Egypt has terminated its contract to supply natural gas to Israel, ending a joint venture that served as a cornerstone of the peace process between the neighbouring states.
Ampal, an Israeli partner in the East Mediterranean Gas (EMG) joint venture that operated the pipeline between the two countries, announced Sunday night that Egyptian suppliers notified EMG that they were terminating the gas supply. A spokesman for EMG could not be reached, and the company refused to confirm that it had it had ended its contract.
Israel’s Finance Minister Yuval Steinitz expressed “great worry” about reports of the Egyptian termination. His office added that the move set a “dangerous precedent that darkens the peace treaties and the atmosphere of peace between Israel and Egypt”. One Israeli official, speaking on condition of anonymity to McClatchy, said the move would be the “final bit that breaks the camel’s back” in the peace treaty between Israel and Egypt.
“The peace deal between us and Egypt has been on very shaky ground and now the final earthquake has happened. It appears the new Egyptian government is giving all the signals that it is no longer interested in the partnership and agreements it has established with Israel,” he said. The official, who has served in several diplomatic missions to Egypt, said, “Even though Israel and Egypt would like to keep peace on a military level, their governments may not let them … I’m not saying it will come to blows soon, but it is clear that Israel can no longer lean and rely on Egypt in a significant way.”
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In 2005, a deal was reached between the Israeli and Egyptian governments as part of a political arrangement and sign of good faith according to which Egypt undertook to allocate 7 billion cubic meters of Egyptian gas to the Israeli market for 20 years, with an option to double the supply. According to the deal, Egypt would supply Israel with about 40 percent of its natural gas needs.
For nearly six years, Egypt fulfilled its end of the deal. But a series of attacks by militants over the last year have targeted the pipeline that carries the Egyptian gas through the Sinai Peninsula and into Israel. Egyptian military officials said they were cracking down on the militants responsible and blamed Bedouin groups, but Israeli officials expressed dissatisfaction with Egypt’s handling of the Sinai area.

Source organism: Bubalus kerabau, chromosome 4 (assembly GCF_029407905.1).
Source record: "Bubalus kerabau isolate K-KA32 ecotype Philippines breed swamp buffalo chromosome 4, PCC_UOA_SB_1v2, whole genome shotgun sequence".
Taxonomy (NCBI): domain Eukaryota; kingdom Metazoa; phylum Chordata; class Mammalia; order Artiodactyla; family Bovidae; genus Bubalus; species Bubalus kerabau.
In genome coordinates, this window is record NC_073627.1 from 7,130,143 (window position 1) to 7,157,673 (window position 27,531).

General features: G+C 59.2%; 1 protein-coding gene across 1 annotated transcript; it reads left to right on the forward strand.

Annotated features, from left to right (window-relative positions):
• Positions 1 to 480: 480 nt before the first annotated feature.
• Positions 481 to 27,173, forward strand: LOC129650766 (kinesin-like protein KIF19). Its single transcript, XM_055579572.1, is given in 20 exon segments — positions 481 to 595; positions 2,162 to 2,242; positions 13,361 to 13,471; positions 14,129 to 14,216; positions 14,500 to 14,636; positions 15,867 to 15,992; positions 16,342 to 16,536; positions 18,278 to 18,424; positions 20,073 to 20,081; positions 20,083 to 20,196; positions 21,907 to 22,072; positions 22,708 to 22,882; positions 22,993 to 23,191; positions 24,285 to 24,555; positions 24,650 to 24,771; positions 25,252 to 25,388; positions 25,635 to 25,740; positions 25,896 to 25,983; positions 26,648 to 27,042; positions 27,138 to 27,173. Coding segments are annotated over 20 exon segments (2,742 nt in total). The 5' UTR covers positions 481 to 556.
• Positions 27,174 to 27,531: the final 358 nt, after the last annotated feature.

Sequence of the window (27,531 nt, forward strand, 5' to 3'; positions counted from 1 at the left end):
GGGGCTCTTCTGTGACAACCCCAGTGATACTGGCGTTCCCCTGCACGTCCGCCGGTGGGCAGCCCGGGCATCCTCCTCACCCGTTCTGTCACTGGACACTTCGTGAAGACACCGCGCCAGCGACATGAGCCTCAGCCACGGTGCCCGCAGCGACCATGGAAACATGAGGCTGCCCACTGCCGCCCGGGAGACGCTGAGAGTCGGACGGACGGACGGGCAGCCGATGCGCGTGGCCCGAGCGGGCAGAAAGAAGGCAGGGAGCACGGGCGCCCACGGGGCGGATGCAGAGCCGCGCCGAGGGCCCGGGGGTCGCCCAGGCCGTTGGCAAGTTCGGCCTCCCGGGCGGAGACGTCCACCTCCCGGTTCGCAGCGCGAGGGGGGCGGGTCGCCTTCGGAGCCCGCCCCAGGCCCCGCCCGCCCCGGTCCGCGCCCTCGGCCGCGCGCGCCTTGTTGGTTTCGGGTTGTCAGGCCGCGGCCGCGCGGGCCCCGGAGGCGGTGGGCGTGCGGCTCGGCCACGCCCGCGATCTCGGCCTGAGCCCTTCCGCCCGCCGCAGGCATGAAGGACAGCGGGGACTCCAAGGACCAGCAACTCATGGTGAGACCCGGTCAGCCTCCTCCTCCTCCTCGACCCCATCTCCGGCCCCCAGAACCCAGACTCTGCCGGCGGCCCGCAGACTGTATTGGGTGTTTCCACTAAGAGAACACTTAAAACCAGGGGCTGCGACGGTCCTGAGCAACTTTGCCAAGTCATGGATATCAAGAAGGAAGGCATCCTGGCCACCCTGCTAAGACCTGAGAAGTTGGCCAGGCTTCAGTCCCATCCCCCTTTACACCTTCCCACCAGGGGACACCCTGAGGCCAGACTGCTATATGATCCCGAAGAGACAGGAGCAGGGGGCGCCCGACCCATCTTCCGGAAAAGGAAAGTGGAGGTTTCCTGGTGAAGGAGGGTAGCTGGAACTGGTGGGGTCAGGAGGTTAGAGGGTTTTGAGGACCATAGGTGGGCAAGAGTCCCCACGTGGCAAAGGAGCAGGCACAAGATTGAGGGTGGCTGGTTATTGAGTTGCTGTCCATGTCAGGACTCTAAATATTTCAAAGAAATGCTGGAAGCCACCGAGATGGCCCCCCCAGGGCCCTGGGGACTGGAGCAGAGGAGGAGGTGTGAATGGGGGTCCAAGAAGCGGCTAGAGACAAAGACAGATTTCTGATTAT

In recent months, Israeli officials have become more outspoken about what they call a “threat from Egypt.” On Sunday morning, Israel’s hawkish foreign minister, Avigdor Lieberman, publically warned Israeli Prime Minister Benjamin Netanyahu that Egypt presented more of a security danger to Israel than Iran.
“We have to be prepared for all possibilities,” said Lieberman, recommending that Israel’s military form three to four new brigades along its southern border with Egypt.
Israel and Egypt signed a peace treaty in 1979 which provided for Egypt to supply Israel with oil. Egypt’s capacity to do so, however, dwindled in the next two decades, and a clause was added to the peace treaty which stipulated that Egypt would provide Israel with natural gas.
On Israel’s Channel Two television broadcast Sunday night, diplomatic reporters speculated that the termination of Egypt’s natural gas contract with Israel could be a violation of the peace treaty.
Knesset Member Binyamin Ben-Eliezer, who signed the gas deal with Egypt during his term as infrastructure minister, told Channel Two that the deal’s termination was yet another indication that a conflict between Israel and Egypt is possible. He claimed the Egyptian energy companies could not have terminated the deal without the government’s backing.
In Egypt, the gas deal between the two countries has long been seen as a symbol of the corruption of the regime of ousted President Hosni Mubarak.
Mubarak has been accused of profiting from the gas deal with Israel. Farid al Deeb, a lawyer defending Mubarak, told a Cairo court in January that there was no evidence linking Mubarak to the controversial gas deal.
Protesters in Egypt, however, have continued to deride the deal and call for new terms to be negotiated.
There was much speculation in Egypt over the timing of the decision, just weeks before the country’s first presidential election since Mubarak’s ouster, but Egyptian officials said late Sunday that the matter was commercial, not political.
Mohamed Shoeb, head of the Egyptian Natural Gas Holding Company, told the Al Jazeera TV channel that the decision to cut the exports has nothing to do with politics, but was because Israel was months behind on its payments.
A commonly held view among Egyptians is that Israel gets a sweetheart deal on the exports. Egyptians say it’s an example of the close relationship that was forged between Mubarak’s regime and Israel, the deeply unpopular former occupier of Egyptian lands. Israeli officials insist they pay regular price for the gas.
Frenkel is a McClatchy special correspondent. Hannah Allam contributed from Cairo.